On February 6, Hopi Tribal Chairman Herman G. Honanie wrote to Navajo Nation President Ben Shelly requesting a meeting to discuss the proposed project. The two met on February 10 and discussed, according to Abasta, a right-of-way issue related to a fiber optics cable and the taking of eaglets. The Grand Canyon Escalade proposal was, says Hopi Cultural Preservation Office Director Leigh Kuwanwisiwma, given short shrift, with Shelly telling Honanie that the project was just in the planning stages.
Kuwanwisiwma maintains that the project would violate an intergovernmental compact signed by the Navajo Nation and the Hopi Tribe in 2006. The compact ended a decades-long land dispute between the two tribes. Under its terms, both tribes agreed to end all litigation arising from the dispute, a step that eventually led to the opening the Bennett Freeze area to development. The Bennett Freeze, imposed in 1966 by the federal government, prohibited any new construction or repairs or improvements to existing structures or infrastructure on 1.5-million acres of land in the disputed territory, resulting in grossly substandard and unsafe living conditions for the 8,000 Navajos living there. President Obama signed the legislation that was the final step in lifting the Bennett Freeze in 2009.
The compact gives the Hopi Tribe a permanent, irrevocable permit to enter and use Navajo lands for religious practices (and gives Navajos the same right in regard to religious activities on Hopi lands). It further states that the “landowner tribe shall respect the privacy of persons engaging in religious practices and shall not observe or intrude upon religious activities.”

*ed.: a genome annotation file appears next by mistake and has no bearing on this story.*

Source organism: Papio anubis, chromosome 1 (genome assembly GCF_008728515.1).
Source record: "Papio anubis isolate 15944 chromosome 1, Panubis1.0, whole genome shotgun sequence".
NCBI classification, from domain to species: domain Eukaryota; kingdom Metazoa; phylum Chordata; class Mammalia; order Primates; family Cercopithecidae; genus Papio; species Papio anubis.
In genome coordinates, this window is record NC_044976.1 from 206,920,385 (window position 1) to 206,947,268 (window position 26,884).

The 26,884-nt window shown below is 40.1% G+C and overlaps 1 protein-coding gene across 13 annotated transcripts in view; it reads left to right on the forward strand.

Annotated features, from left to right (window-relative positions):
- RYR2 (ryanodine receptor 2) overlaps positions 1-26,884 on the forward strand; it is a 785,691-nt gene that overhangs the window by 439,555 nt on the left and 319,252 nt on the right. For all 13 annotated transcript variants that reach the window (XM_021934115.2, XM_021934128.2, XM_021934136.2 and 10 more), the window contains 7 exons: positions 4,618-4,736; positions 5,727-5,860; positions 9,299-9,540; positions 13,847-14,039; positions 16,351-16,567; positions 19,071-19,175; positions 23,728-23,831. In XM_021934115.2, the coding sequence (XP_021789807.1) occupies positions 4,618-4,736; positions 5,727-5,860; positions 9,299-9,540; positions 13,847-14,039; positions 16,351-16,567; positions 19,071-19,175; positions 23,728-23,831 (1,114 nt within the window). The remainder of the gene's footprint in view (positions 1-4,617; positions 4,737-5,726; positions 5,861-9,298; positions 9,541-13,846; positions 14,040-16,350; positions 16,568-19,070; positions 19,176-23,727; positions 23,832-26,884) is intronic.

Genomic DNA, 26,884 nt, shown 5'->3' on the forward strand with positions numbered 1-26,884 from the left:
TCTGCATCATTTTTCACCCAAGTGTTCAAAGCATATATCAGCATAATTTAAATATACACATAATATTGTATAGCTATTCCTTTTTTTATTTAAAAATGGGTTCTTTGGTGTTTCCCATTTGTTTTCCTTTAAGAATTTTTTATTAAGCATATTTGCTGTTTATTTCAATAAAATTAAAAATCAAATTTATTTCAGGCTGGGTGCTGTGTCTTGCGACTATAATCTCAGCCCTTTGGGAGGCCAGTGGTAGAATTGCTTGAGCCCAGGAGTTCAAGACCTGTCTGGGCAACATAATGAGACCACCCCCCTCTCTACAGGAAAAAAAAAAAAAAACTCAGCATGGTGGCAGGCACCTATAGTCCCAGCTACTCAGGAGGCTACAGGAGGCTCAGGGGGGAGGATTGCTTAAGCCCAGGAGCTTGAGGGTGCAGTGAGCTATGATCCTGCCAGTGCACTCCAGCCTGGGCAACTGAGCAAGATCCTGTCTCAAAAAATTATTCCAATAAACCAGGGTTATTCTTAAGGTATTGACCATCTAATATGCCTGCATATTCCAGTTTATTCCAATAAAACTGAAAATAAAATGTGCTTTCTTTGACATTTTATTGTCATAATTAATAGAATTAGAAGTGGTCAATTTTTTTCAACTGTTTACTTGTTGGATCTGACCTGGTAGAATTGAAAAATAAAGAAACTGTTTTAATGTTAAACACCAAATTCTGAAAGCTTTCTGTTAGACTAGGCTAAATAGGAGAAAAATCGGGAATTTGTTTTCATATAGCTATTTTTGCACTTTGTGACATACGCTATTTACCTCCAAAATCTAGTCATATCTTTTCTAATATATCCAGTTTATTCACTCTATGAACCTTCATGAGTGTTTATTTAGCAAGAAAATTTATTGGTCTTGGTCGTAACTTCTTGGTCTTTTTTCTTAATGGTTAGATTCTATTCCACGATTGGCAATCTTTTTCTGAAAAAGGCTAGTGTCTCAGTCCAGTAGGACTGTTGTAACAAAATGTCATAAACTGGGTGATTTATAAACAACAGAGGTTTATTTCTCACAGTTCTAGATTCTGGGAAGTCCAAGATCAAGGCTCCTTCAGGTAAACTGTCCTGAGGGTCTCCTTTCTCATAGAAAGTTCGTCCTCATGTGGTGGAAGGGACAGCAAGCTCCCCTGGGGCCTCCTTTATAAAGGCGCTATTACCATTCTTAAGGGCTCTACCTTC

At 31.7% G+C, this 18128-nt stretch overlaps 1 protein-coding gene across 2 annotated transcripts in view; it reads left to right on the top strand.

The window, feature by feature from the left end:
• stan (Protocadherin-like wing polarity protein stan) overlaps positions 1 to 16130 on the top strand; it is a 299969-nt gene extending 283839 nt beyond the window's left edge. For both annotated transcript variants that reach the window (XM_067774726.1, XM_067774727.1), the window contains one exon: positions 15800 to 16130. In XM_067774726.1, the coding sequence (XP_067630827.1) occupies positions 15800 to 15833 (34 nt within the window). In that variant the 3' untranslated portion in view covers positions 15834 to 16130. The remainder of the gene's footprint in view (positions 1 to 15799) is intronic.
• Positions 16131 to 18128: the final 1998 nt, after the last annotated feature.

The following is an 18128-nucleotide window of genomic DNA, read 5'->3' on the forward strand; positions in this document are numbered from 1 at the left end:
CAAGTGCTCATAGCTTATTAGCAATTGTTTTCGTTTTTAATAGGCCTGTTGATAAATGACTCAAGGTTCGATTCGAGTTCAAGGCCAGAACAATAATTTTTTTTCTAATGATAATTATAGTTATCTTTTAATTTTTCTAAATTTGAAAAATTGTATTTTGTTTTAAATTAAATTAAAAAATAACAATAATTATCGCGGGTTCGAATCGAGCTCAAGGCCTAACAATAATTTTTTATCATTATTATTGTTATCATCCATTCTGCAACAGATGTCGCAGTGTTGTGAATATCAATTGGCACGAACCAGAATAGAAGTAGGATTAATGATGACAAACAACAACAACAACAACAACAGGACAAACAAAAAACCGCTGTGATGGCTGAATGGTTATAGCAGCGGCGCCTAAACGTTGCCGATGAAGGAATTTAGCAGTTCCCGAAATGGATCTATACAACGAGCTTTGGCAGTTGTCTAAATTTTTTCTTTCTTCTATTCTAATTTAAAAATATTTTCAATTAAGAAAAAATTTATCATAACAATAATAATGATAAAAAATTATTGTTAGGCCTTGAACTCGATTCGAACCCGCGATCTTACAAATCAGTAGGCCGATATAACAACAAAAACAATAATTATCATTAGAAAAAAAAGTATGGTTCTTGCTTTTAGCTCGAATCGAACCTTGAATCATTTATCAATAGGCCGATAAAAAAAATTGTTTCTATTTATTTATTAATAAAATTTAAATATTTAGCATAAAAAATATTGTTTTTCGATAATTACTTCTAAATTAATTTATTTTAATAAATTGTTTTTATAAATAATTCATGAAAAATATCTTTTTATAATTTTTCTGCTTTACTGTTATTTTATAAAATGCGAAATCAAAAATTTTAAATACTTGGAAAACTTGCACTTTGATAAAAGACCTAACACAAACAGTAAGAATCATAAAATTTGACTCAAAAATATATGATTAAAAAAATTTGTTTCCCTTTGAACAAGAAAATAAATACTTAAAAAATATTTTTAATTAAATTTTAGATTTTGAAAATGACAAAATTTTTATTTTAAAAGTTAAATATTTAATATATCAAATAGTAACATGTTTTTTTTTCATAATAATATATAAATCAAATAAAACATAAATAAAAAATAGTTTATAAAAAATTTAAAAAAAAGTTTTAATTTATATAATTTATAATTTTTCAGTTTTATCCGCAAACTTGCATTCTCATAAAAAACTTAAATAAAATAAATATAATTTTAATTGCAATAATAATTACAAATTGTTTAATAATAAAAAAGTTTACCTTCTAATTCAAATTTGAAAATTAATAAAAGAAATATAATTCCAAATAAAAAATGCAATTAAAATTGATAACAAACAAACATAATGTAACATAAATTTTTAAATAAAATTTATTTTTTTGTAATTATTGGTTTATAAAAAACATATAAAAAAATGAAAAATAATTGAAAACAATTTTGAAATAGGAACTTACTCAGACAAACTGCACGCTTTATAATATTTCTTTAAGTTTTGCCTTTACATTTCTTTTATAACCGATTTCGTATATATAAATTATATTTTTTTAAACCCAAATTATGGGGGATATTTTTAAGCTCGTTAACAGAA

Kuwanwisiwma says the proposed resort, the tramway and the platforms overlooking the confluence could reveal the location of sacred sites to non-Hopis and would interfere with religious activities. “The most important thing in the compact is that both tribes committed to protect each other’s religious use areas from disturbance.” The proposed project would be built in “a very significant Hopi use area … where the Hopi people still go as part of their pilgrimages,” he says.
The very existence of the development would interfere with Hopi religious observance, says Kuwanwisiwma. “Privacy is so important [for our religious activities]. Tranquility is so important. The solace and relationship with the environment as you’re doing these religious ceremonies requires a lot of emotional well-being to feel good about it. I feel that that is what is going to be taken away if this resort. And quite frankly I think if the resort goes where it’s proposed to be, we will be prevented from getting access, period.”
The Hopi Tribe would like Navajo Nation President Ben Shelly and former President Albert Hale to accept an invitation to come to the reservation and talk to the tribal council and villages about the proposal. But whether they come or not, “it’s clear that the area that they have chosen is just totally not acceptable to the Hopi Tribe,” says Kuwanwisiwma. “We feel that if the Navajo Nation Council supports this project at the confluence, they’re going to violate the provisions of the intergovernmental compact.”